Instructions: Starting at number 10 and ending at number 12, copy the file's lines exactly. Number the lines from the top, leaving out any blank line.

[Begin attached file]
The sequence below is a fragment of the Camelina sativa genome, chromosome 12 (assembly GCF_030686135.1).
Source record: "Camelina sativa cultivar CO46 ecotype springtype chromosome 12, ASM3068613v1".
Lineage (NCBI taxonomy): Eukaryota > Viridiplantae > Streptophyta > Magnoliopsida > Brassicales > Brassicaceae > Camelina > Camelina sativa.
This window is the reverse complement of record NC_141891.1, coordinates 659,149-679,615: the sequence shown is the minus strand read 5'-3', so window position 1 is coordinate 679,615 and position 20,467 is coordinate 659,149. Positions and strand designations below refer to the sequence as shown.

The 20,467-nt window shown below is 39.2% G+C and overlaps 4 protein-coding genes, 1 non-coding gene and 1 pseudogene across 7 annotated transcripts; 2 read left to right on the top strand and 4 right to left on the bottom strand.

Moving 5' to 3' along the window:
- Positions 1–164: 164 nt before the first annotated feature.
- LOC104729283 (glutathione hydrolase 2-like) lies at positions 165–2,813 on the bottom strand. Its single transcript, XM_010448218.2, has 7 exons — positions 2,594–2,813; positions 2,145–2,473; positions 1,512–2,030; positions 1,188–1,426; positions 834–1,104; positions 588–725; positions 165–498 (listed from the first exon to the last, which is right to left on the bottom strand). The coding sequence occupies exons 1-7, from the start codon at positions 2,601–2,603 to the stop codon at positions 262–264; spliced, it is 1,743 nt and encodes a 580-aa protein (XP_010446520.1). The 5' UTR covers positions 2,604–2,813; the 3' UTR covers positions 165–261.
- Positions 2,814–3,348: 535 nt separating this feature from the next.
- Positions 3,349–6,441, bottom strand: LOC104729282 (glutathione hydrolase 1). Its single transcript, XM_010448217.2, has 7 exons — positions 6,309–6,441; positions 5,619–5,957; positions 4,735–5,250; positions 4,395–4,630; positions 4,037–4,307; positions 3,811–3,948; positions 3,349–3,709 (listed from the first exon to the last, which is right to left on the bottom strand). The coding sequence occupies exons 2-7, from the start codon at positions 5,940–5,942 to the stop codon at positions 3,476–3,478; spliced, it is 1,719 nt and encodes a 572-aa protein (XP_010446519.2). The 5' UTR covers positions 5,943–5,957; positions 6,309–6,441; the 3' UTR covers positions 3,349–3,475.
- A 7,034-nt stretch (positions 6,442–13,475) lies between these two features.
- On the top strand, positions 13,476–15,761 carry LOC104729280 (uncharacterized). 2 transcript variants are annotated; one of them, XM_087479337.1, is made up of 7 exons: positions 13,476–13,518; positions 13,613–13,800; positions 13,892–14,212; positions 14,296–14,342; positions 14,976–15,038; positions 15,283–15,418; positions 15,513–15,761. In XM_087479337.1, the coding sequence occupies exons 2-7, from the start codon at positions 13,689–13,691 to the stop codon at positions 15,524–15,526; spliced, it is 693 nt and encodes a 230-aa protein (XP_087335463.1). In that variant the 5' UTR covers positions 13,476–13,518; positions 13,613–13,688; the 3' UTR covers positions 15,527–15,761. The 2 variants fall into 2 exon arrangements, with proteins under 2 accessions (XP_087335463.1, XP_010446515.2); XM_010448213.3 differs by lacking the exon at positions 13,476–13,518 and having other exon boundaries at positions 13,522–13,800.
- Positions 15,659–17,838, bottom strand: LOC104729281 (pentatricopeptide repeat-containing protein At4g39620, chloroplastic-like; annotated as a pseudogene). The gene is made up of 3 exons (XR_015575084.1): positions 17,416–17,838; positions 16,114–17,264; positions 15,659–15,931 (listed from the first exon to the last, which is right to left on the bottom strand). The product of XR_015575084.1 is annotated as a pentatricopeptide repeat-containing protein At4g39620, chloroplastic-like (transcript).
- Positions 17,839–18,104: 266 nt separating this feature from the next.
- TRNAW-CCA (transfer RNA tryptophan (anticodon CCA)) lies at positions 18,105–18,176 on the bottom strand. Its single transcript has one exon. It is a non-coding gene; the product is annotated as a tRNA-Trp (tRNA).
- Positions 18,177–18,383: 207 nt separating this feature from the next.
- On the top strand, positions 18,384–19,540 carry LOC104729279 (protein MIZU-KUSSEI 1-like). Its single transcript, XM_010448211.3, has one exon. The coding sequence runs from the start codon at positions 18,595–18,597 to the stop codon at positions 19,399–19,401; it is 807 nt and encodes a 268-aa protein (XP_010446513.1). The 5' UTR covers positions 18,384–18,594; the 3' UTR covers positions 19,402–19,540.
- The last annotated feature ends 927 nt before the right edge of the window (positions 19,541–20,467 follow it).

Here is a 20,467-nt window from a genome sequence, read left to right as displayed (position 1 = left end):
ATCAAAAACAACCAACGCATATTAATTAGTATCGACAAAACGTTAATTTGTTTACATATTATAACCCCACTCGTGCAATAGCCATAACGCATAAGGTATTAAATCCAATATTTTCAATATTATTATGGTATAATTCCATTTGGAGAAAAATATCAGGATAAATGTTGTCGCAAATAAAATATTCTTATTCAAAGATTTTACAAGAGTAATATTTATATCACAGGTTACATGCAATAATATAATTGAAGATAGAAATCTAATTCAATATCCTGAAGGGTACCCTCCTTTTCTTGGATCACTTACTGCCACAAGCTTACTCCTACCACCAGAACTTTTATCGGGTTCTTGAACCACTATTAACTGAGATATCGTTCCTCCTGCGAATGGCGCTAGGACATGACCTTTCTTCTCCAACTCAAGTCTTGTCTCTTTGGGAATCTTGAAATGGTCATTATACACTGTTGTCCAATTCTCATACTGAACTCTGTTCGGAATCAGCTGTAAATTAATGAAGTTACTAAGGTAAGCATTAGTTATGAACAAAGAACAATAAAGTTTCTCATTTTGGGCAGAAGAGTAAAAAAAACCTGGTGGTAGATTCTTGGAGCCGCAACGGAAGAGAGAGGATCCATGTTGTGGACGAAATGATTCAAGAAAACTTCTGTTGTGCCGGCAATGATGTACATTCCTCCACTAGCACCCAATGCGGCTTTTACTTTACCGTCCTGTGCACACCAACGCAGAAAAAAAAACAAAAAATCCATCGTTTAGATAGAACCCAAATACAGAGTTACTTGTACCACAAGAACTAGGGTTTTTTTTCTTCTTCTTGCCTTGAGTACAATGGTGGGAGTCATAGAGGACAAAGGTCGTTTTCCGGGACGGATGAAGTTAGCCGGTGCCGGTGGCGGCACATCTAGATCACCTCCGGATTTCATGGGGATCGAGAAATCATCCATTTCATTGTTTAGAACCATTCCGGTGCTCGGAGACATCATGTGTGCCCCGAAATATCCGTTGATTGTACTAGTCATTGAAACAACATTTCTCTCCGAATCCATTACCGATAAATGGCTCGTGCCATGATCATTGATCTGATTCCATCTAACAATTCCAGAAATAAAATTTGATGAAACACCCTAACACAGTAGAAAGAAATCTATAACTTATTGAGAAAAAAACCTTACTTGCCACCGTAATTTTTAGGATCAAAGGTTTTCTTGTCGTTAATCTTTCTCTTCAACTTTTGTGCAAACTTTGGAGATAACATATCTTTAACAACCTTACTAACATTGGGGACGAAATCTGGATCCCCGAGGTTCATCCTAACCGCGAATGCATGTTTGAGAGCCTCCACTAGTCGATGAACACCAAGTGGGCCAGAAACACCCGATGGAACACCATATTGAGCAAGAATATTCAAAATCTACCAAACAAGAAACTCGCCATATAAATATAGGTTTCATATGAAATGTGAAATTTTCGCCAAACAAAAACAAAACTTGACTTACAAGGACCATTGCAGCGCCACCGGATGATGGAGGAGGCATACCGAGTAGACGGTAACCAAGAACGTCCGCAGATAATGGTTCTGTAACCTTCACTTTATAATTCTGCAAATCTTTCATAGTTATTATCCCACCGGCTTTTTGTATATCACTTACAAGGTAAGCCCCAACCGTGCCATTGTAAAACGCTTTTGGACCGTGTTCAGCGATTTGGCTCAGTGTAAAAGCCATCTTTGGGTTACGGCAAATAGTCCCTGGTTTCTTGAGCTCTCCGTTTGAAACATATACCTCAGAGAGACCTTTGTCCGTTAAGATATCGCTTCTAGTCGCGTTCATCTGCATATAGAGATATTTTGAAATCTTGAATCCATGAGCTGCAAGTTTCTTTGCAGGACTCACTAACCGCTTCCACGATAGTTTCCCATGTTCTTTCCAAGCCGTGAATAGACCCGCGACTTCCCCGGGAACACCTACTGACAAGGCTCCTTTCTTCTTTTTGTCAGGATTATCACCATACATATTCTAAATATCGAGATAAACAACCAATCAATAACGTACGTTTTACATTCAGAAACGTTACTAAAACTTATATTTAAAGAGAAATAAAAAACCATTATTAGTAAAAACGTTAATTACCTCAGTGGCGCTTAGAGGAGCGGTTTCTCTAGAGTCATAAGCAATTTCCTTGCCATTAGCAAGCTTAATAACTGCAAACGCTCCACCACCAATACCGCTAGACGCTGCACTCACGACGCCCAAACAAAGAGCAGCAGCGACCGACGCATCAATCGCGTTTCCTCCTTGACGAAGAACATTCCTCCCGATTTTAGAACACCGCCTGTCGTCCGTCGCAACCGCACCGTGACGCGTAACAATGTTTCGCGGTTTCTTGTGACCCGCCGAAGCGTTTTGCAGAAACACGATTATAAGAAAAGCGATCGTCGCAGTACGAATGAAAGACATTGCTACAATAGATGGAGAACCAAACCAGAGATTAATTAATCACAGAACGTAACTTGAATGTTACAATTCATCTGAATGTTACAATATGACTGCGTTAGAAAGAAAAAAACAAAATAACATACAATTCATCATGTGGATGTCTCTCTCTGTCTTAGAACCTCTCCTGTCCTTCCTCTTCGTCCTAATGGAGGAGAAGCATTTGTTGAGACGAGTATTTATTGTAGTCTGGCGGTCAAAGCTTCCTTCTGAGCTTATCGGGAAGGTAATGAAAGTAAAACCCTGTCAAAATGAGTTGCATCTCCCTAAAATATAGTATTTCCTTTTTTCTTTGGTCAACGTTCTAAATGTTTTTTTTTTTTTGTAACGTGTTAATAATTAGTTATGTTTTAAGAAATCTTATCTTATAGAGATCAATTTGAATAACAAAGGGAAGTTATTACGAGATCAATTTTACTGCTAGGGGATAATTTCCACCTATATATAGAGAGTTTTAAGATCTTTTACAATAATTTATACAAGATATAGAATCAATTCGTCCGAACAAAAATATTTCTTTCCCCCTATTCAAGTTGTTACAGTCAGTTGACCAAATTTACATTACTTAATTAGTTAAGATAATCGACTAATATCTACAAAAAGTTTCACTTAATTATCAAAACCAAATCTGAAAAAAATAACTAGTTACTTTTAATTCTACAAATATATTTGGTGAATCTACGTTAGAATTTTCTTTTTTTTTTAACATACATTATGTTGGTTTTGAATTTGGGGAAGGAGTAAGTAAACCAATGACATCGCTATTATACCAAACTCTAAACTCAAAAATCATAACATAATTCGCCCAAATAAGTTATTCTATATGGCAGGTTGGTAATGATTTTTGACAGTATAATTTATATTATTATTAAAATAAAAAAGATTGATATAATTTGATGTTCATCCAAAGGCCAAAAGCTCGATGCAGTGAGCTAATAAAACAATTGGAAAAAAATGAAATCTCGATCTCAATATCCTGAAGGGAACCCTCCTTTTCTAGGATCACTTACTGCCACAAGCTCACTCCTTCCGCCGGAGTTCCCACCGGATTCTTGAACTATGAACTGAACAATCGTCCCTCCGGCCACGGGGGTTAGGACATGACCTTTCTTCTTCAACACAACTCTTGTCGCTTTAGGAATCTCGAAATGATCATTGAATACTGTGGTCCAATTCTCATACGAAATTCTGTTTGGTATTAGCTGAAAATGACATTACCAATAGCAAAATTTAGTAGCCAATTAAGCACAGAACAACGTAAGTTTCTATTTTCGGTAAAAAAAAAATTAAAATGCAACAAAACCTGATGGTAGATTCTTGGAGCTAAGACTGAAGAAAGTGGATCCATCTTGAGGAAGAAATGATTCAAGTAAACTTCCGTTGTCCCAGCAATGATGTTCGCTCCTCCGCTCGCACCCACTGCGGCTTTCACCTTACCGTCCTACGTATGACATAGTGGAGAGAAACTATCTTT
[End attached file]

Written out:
- Positions 3,349–6,441, bottom strand: LOC104729282 (glutathione hydrolase 1). Its single transcript, XM_010448217.2, has 7 exons — positions 6,309–6,441; positions 5,619–5,957; positions 4,735–5,250; positions 4,395–4,630; positions 4,037–4,307; positions 3,811–3,948; positions 3,349–3,709 (listed from the first exon to the last, which is right to left on the bottom strand). The coding sequence occupies exons 2-7, from the start codon at positions 5,940–5,942 to the stop codon at positions 3,476–3,478; spliced, it is 1,719 nt and encodes a 572-aa protein (XP_010446519.2). The 5' UTR covers positions 5,943–5,957; positions 6,309–6,441; the 3' UTR covers positions 3,349–3,475.
- A 7,034-nt stretch (positions 6,442–13,475) lies between these two features.
- On the top strand, positions 13,476–15,761 carry LOC104729280 (uncharacterized). 2 transcript variants are annotated; one of them, XM_087479337.1, is made up of 7 exons: positions 13,476–13,518; positions 13,613–13,800; positions 13,892–14,212; positions 14,296–14,342; positions 14,976–15,038; positions 15,283–15,418; positions 15,513–15,761. In XM_087479337.1, the coding sequence occupies exons 2-7, from the start codon at positions 13,689–13,691 to the stop codon at positions 15,524–15,526; spliced, it is 693 nt and encodes a 230-aa protein (XP_087335463.1). In that variant the 5' UTR covers positions 13,476–13,518; positions 13,613–13,688; the 3' UTR covers positions 15,527–15,761. The 2 variants fall into 2 exon arrangements, with proteins under 2 accessions (XP_087335463.1, XP_010446515.2); XM_010448213.3 differs by lacking the exon at positions 13,476–13,518 and having other exon boundaries at positions 13,522–13,800.